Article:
High reflectance hardscape materials contribute to resiliency through their reduction of the heat island effect, especially during severe heat waves or power outages, when vulnerable populations are at risk from heat-related illnesses, and air-conditioning demands put additional stress on an outdated and overtaxed electricity grid.

[1] Portland Cement Association. “Heat Island Reduction.” http://www.concretethinker.com/solutions/Heat-Island-Reduction.aspx (accessed March 22, 2018).

[2] Lawrence Berkeley National Laboratory Heat Island Group. “Cool Pavements.” https://heatisland.lbl.gov/coolscience/cool-pavements  (accessed March 22, 2018).

[3] NJ DEP. “Urban Heat Island and Climate Change: An Assessment of Interacting and Possible Adaptations in the Camden, New Jersey Region.” http://www.state.nj.us/dep/dsr/research/urbanheat.pdf (accessed March 22, 2018).

[4] Berkeley Labs. Cool Pavements. https://heatisland.lbl.gov/coolscience/cool-pavements (accessed May 14, 2018).

[5] Berkeley Labs. Cool Pavements. https://heatisland.lbl.gov/coolscience/cool-pavements (accessed May 14, 2018).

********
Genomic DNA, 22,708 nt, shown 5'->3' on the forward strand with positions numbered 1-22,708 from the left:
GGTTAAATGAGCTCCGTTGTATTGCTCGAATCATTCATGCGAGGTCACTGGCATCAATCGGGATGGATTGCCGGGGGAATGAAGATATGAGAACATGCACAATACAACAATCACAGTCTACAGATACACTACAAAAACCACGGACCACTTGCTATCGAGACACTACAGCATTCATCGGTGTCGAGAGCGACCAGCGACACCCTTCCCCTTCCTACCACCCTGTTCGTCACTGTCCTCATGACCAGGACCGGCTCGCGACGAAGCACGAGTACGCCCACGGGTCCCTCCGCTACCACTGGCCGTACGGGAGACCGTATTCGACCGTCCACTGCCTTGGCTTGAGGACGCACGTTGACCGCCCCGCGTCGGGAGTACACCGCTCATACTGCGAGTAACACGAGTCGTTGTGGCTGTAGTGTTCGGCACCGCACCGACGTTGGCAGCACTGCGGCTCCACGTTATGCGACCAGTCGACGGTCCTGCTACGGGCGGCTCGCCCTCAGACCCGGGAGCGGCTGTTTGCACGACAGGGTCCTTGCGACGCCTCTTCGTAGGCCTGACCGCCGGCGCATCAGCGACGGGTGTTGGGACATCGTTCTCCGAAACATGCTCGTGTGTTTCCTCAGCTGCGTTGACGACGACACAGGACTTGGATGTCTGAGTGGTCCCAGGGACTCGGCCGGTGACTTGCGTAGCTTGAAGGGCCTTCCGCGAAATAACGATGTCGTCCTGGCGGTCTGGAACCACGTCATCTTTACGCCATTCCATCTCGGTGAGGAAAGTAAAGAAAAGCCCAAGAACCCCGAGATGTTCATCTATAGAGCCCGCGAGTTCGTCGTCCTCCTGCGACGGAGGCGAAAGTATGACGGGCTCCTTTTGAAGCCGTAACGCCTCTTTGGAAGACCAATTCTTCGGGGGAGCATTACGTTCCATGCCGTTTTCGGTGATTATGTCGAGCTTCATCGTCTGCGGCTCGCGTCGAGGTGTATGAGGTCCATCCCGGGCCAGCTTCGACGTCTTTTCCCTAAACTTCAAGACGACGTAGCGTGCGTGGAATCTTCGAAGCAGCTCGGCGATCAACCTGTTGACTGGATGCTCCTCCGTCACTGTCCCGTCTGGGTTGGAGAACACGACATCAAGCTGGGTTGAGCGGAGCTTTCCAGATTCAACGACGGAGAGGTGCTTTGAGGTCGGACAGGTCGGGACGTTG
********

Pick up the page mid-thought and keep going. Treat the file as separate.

[6] Portland Cement Association. “Heat Island Reduction.” http://www.concretethinker.com/solutions/Heat-Island-Reduction.aspx (accessed March 22, 2018).

[7] Portland Cement Association. “Hardscape & Pavers – Permeable Pavement and Surfaces.” http://www.concretethinker.com/applications/Hardscape-Pavers.aspx  (accessed March 22, 2018).

[8] US EPA. “Heat Island Effect: Using Trees and Vegetation to Reduce Heat Islands.” https://www.epa.gov/heat-islands/using-trees-and-vegetation-reduce-heat-islands  (accessed March 22, 2018).

[9] US EPA. “Heat Island Impacts.” https://www.epa.gov/heat-islands/heat-island-impacts  (accessed March 22, 2018).

[10] US EPA.  “Climate Change Indicators in the United States: Heat-Related Deaths.” Updated August 2016 https://www.epa.gov/sites/production/files/2016-08/documents/print_heat-deaths-2016.pdf  pg. 1 (accessed March 22, 2018).

[11] Costs provided by two of the significant asphalt and concrete suppliers in NJ (May 14, 2018).

[12] US EPA. “Reducing Urban Heat Islands: Compendium of Strategies: Cool Pavements,” https://www.epa.gov/sites/production/files/2017-05/documents/reducing_urban_heat_islands_ch_5.pdf. (accessed March 22, 2018)

[13] US EPA. “Heat Island Impacts.” https://www.epa.gov/heat-islands/heat-island-impacts (accessed March 22, 2018).

[14] Rutgers Center for Green Building. “CAP Project.” http://rcgb.rutgers.edu/ (accessed March 22, 2018).